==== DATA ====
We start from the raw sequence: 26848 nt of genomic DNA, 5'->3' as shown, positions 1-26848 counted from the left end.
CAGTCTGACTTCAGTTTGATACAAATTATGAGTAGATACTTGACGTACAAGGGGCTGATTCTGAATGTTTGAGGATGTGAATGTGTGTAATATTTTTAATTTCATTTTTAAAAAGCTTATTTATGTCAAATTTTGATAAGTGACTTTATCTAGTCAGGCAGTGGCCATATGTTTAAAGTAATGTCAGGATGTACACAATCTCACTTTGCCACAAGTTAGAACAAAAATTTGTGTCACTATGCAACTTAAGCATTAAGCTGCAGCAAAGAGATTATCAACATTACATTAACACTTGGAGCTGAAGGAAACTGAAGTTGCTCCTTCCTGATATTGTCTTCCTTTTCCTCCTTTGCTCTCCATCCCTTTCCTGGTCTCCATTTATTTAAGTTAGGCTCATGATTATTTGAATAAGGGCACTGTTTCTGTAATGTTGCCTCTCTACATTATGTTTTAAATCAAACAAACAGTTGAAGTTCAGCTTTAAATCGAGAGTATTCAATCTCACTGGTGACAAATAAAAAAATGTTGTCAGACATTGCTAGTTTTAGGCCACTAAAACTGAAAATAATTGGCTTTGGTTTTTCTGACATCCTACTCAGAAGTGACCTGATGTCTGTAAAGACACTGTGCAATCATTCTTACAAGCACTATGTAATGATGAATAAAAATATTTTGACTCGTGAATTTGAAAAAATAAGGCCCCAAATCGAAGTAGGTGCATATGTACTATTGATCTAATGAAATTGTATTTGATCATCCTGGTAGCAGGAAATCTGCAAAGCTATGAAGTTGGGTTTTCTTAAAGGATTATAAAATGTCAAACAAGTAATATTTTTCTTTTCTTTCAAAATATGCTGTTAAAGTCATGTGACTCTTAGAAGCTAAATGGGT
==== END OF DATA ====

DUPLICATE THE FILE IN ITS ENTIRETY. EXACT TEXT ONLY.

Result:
We start from the raw sequence: 26848 nt of genomic DNA, 5'->3' as shown, positions 1-26848 counted from the left end.
CAGTCTGACTTCAGTTTGATACAAATTATGAGTAGATACTTGACGTACAAGGGGCTGATTCTGAATGTTTGAGGATGTGAATGTGTGTAATATTTTTAATTTCATTTTTAAAAAGCTTATTTATGTCAAATTTTGATAAGTGACTTTATCTAGTCAGGCAGTGGCCATATGTTTAAAGTAATGTCAGGATGTACACAATCTCACTTTGCCACAAGTTAGAACAAAAATTTGTGTCACTATGCAACTTAAGCATTAAGCTGCAGCAAAGAGATTATCAACATTACATTAACACTTGGAGCTGAAGGAAACTGAAGTTGCTCCTTCCTGATATTGTCTTCCTTTTCCTCCTTTGCTCTCCATCCCTTTCCTGGTCTCCATTTATTTAAGTTAGGCTCATGATTATTTGAATAAGGGCACTGTTTCTGTAATGTTGCCTCTCTACATTATGTTTTAAATCAAACAAACAGTTGAAGTTCAGCTTTAAATCGAGAGTATTCAATCTCACTGGTGACAAATAAAAAAATGTTGTCAGACATTGCTAGTTTTAGGCCACTAAAACTGAAAATAATTGGCTTTGGTTTTTCTGACATCCTACTCAGAAGTGACCTGATGTCTGTAAAGACACTGTGCAATCATTCTTACAAGCACTATGTAATGATGAATAAAAATATTTTGACTCGTGAATTTGAAAAAATAAGGCCCCAAATCGAAGTAGGTGCATATGTACTATTGATCTAATGAAATTGTATTTGATCATCCTGGTAGCAGGAAATCTGCAAAGCTATGAAGTTGGGTTTTCTTAAAGGATTATAAAATGTCAAACAAGTAATATTTTTCTTTTCTTTCAAAATATGCTGTTAAAGTCATGTGACTCTTAGAAGCTAAATGGGT